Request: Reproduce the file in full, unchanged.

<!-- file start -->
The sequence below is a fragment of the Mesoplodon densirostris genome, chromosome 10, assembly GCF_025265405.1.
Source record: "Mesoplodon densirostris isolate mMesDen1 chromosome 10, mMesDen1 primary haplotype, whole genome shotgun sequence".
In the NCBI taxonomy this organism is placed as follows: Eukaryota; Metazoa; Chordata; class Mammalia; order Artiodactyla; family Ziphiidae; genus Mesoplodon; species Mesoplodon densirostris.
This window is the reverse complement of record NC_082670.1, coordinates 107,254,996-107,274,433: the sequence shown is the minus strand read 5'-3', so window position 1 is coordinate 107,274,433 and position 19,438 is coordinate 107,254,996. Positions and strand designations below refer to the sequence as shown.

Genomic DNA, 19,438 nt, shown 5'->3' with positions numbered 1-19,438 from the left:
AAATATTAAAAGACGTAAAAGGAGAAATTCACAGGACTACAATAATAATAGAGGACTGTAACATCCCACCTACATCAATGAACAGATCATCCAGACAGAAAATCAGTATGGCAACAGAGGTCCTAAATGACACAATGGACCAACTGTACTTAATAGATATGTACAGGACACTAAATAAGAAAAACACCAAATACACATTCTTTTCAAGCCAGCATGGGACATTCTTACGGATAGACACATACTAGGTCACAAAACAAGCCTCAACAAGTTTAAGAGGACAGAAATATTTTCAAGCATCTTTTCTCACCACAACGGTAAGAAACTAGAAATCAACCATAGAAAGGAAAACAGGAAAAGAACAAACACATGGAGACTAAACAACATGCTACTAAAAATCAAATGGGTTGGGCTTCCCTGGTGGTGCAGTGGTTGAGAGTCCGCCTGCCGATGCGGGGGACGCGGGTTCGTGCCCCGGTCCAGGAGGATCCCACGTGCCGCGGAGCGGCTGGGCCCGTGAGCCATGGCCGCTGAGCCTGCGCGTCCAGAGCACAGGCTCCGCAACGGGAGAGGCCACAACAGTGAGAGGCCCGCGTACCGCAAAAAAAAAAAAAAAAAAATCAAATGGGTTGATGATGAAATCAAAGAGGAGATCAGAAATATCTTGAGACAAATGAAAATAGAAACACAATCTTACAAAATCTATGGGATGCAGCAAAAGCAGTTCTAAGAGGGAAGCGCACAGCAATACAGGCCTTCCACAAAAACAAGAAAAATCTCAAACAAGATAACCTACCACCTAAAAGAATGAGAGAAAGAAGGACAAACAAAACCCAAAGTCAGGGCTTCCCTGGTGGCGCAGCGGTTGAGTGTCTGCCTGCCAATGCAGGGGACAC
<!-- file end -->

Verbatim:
The sequence below is a fragment of the Mesoplodon densirostris genome, chromosome 10, assembly GCF_025265405.1.
Source record: "Mesoplodon densirostris isolate mMesDen1 chromosome 10, mMesDen1 primary haplotype, whole genome shotgun sequence".
In the NCBI taxonomy this organism is placed as follows: Eukaryota; Metazoa; Chordata; class Mammalia; order Artiodactyla; family Ziphiidae; genus Mesoplodon; species Mesoplodon densirostris.
This window is the reverse complement of record NC_082670.1, coordinates 107,254,996-107,274,433: the sequence shown is the minus strand read 5'-3', so window position 1 is coordinate 107,274,433 and position 19,438 is coordinate 107,254,996. Positions and strand designations below refer to the sequence as shown.

Genomic DNA, 19,438 nt, shown 5'->3' with positions numbered 1-19,438 from the left:
AAATATTAAAAGACGTAAAAGGAGAAATTCACAGGACTACAATAATAATAGAGGACTGTAACATCCCACCTACATCAATGAACAGATCATCCAGACAGAAAATCAGTATGGCAACAGAGGTCCTAAATGACACAATGGACCAACTGTACTTAATAGATATGTACAGGACACTAAATAAGAAAAACACCAAATACACATTCTTTTCAAGCCAGCATGGGACATTCTTACGGATAGACACATACTAGGTCACAAAACAAGCCTCAACAAGTTTAAGAGGACAGAAATATTTTCAAGCATCTTTTCTCACCACAACGGTAAGAAACTAGAAATCAACCATAGAAAGGAAAACAGGAAAAGAACAAACACATGGAGACTAAACAACATGCTACTAAAAATCAAATGGGTTGGGCTTCCCTGGTGGTGCAGTGGTTGAGAGTCCGCCTGCCGATGCGGGGGACGCGGGTTCGTGCCCCGGTCCAGGAGGATCCCACGTGCCGCGGAGCGGCTGGGCCCGTGAGCCATGGCCGCTGAGCCTGCGCGTCCAGAGCACAGGCTCCGCAACGGGAGAGGCCACAACAGTGAGAGGCCCGCGTACCGCAAAAAAAAAAAAAAAAAAATCAAATGGGTTGATGATGAAATCAAAGAGGAGATCAGAAATATCTTGAGACAAATGAAAATAGAAACACAATCTTACAAAATCTATGGGATGCAGCAAAAGCAGTTCTAAGAGGGAAGCGCACAGCAATACAGGCCTTCCACAAAAACAAGAAAAATCTCAAACAAGATAACCTACCACCTAAAAGAATGAGAGAAAGAAGGACAAACAAAACCCAAAGTCAGGGCTTCCCTGGTGGCGCAGCGGTTGAGTGTCTGCCTGCCAATGCAGGGGACAC